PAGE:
Two little pigs

Today was an early start – our two pigs, Daisy and Alice, were due at the abattoir. They’re both boys and although my 5 year old daughter had been relieved of her innocence enough to know that those comically oversized backwheels make Alice and Daisy both boys, she didn’t care – she’d decided they were Daisy and Alice.

I’ve written enough about eating meat when I hadn’t for 17 or so years, so I shalln’t repeat previous tediums but even though I don’t get wobbly chinned and wet cheeked about it as I did taking our first pig, Peter, to the abattoir, I still find it difficult. And I’m happy that I do.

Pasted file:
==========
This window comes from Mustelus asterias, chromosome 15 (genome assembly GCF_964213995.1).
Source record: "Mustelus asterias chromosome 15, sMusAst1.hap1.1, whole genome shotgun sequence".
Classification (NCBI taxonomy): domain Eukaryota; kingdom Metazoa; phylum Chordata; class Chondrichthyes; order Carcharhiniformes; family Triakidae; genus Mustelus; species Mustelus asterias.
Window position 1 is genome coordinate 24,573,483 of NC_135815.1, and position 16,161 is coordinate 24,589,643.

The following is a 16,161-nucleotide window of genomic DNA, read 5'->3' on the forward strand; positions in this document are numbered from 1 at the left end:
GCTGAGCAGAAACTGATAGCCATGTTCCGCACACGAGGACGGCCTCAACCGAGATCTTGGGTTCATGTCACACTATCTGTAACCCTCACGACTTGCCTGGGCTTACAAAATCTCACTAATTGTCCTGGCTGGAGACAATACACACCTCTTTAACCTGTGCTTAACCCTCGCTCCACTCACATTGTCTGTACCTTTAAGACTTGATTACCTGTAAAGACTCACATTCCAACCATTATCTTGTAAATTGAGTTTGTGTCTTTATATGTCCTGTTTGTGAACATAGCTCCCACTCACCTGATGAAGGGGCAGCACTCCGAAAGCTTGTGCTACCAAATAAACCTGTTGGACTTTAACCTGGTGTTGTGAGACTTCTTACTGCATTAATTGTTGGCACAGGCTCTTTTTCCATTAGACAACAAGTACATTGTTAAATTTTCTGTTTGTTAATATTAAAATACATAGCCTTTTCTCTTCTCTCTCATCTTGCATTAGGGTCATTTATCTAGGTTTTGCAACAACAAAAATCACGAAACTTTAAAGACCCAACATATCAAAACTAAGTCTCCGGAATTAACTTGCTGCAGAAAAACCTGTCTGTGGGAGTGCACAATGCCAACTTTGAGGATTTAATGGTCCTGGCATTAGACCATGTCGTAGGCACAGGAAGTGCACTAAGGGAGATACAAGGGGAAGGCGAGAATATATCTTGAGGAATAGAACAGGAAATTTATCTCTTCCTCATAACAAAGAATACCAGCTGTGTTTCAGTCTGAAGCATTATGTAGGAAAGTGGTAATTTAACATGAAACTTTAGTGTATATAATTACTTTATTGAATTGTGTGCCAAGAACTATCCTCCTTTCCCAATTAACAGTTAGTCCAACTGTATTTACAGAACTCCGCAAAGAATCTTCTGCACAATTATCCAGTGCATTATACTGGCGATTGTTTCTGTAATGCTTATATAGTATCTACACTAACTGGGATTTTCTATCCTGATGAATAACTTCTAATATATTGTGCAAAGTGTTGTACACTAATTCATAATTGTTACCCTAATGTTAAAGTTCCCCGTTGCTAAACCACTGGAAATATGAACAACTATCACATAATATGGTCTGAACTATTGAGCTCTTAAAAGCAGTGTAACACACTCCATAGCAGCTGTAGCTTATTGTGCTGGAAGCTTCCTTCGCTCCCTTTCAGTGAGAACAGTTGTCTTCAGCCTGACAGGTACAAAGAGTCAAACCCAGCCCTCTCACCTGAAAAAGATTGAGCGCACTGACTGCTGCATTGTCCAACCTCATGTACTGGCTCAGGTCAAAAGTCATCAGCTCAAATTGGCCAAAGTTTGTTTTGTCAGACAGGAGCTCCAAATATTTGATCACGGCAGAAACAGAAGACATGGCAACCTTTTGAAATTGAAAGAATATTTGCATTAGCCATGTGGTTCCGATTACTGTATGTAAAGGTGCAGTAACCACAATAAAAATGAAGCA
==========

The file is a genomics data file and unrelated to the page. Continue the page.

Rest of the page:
Taking them is all about calm. No big noises, nothing out of the ordinary, getting the trailer in place early so they get used to it.

It was just getting light when Trent and I opened the gate of their pen so they could walk up the lowered back of the trailer. Getting them to go in is all about acting like you don’t mind if they get in or not. No tension, a bucket with a little food in, all carrot and no stick. You usually get a few refusals where they get part way in and get nervous of the newness and back out. It can take 1 minute or 3 hours.

They looked, they edged in but they weren’t going all the way in. They lazed around, sitting down flat with their arses towards the trailer. Time was running out – we had to get them there by 8AM – by now it was already 8AM and the abattoir is 30 minutes drive away. With so many animals going through this small family run abattoir, especially at this time of year in the run up to Christmas, if you miss your time it can be hard to find an accommodating slot.